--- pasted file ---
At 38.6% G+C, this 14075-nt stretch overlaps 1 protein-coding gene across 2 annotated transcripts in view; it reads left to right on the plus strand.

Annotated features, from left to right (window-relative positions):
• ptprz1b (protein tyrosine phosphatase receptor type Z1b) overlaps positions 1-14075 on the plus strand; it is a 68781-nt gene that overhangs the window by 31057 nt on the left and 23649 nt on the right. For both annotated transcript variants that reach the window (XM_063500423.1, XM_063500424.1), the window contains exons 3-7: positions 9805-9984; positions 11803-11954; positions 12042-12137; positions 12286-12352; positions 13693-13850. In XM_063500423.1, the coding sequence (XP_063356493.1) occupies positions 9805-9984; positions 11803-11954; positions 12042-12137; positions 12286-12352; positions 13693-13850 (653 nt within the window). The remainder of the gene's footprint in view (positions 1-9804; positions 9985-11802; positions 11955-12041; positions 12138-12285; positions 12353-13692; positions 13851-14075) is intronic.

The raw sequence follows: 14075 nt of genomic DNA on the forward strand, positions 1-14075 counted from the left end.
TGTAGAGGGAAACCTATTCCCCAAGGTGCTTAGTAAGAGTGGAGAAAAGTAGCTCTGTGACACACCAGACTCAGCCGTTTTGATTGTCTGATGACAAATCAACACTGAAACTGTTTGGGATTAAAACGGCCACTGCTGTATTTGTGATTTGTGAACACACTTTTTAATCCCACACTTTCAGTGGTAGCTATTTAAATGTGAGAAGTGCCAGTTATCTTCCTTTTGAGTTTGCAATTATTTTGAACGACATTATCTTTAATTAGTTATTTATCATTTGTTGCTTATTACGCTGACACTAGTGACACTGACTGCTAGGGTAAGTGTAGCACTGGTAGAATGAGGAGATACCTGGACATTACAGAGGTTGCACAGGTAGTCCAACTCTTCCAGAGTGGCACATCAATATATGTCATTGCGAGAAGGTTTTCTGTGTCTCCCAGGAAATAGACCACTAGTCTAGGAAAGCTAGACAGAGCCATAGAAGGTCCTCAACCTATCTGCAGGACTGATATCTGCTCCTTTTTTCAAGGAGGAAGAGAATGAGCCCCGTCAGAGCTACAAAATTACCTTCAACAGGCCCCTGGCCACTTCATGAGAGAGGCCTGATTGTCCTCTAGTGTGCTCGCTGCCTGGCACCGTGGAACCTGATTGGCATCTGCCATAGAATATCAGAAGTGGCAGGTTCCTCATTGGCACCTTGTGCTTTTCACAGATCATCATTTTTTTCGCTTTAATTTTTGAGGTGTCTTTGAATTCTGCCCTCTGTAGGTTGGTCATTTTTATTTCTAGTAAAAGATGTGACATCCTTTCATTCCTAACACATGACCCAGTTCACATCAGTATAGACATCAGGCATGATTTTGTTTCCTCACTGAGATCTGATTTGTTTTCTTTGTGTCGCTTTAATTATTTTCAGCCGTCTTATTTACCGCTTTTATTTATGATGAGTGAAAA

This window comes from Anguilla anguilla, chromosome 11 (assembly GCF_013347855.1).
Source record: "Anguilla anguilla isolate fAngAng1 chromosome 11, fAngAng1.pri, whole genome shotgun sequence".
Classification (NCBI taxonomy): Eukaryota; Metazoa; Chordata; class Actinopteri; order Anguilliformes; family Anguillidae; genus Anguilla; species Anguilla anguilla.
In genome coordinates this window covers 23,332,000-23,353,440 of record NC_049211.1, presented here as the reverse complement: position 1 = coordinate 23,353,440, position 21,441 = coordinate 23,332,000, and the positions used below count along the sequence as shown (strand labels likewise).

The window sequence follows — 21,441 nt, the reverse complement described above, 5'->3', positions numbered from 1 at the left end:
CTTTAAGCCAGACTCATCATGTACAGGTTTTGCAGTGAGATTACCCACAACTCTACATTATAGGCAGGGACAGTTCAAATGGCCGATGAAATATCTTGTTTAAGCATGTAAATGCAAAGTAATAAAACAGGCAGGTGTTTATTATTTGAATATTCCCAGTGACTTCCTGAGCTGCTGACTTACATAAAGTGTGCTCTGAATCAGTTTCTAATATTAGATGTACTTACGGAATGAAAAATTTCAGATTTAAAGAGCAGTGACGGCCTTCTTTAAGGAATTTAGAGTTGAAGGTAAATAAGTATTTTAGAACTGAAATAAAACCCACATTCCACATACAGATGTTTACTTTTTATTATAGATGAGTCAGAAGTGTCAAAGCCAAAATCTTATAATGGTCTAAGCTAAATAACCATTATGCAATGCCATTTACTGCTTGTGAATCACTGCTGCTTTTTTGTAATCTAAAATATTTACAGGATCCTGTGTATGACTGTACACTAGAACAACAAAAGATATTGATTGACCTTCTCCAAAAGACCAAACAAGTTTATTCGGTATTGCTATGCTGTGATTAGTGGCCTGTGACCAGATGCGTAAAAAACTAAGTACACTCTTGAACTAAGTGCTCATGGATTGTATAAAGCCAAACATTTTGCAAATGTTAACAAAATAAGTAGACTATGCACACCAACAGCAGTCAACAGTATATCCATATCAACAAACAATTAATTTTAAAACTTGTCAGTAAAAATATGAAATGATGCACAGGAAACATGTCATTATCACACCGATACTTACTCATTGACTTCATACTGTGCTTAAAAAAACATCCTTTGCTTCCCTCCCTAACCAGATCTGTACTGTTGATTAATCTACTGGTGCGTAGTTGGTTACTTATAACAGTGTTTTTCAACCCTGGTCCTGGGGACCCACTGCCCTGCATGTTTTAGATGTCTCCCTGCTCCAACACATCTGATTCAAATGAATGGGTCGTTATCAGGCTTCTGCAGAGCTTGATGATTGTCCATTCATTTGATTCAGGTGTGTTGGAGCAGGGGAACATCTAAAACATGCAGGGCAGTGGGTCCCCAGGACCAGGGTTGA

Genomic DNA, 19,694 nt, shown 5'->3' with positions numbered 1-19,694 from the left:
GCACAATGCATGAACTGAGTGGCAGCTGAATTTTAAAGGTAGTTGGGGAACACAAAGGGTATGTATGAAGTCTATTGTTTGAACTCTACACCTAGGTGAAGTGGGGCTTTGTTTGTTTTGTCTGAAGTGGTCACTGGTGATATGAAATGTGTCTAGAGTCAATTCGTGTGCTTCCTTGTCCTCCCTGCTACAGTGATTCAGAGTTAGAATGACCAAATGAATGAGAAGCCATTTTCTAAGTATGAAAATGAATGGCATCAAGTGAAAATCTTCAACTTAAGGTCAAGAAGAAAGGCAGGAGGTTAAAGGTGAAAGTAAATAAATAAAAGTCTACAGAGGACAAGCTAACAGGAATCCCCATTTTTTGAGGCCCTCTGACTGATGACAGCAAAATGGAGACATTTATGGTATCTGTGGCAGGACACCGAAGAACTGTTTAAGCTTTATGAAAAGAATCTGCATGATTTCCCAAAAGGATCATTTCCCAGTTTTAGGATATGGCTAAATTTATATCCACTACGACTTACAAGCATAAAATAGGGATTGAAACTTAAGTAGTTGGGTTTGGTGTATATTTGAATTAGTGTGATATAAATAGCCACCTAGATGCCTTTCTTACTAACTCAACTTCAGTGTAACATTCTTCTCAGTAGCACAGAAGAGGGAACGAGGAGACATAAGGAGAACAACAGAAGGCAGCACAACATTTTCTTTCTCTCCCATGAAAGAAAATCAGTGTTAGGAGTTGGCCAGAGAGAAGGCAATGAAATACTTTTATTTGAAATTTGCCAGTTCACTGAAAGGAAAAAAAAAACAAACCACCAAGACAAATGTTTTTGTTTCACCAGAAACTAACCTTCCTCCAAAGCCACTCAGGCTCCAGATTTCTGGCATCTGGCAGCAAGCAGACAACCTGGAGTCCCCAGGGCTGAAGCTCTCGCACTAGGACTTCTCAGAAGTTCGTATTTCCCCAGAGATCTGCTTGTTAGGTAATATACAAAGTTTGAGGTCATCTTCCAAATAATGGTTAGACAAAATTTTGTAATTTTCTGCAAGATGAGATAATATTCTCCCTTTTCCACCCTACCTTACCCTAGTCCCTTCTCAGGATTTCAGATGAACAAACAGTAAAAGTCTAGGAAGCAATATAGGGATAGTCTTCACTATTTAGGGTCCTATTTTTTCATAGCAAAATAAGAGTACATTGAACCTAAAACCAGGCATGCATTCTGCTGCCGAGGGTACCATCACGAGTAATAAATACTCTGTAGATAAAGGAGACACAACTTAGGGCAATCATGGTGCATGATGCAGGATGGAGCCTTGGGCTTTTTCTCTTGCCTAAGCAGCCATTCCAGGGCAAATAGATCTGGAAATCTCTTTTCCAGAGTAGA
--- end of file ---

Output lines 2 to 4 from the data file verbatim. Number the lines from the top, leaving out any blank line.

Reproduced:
Annotated features, from left to right (window-relative positions):
• ptprz1b (protein tyrosine phosphatase receptor type Z1b) overlaps positions 1-14075 on the plus strand; it is a 68781-nt gene that overhangs the window by 31057 nt on the left and 23649 nt on the right. For both annotated transcript variants that reach the window (XM_063500423.1, XM_063500424.1), the window contains exons 3-7: positions 9805-9984; positions 11803-11954; positions 12042-12137; positions 12286-12352; positions 13693-13850. In XM_063500423.1, the coding sequence (XP_063356493.1) occupies positions 9805-9984; positions 11803-11954; positions 12042-12137; positions 12286-12352; positions 13693-13850 (653 nt within the window). The remainder of the gene's footprint in view (positions 1-9804; positions 9985-11802; positions 11955-12041; positions 12138-12285; positions 12353-13692; positions 13851-14075) is intronic.

The raw sequence follows: 14075 nt of genomic DNA on the forward strand, positions 1-14075 counted from the left end.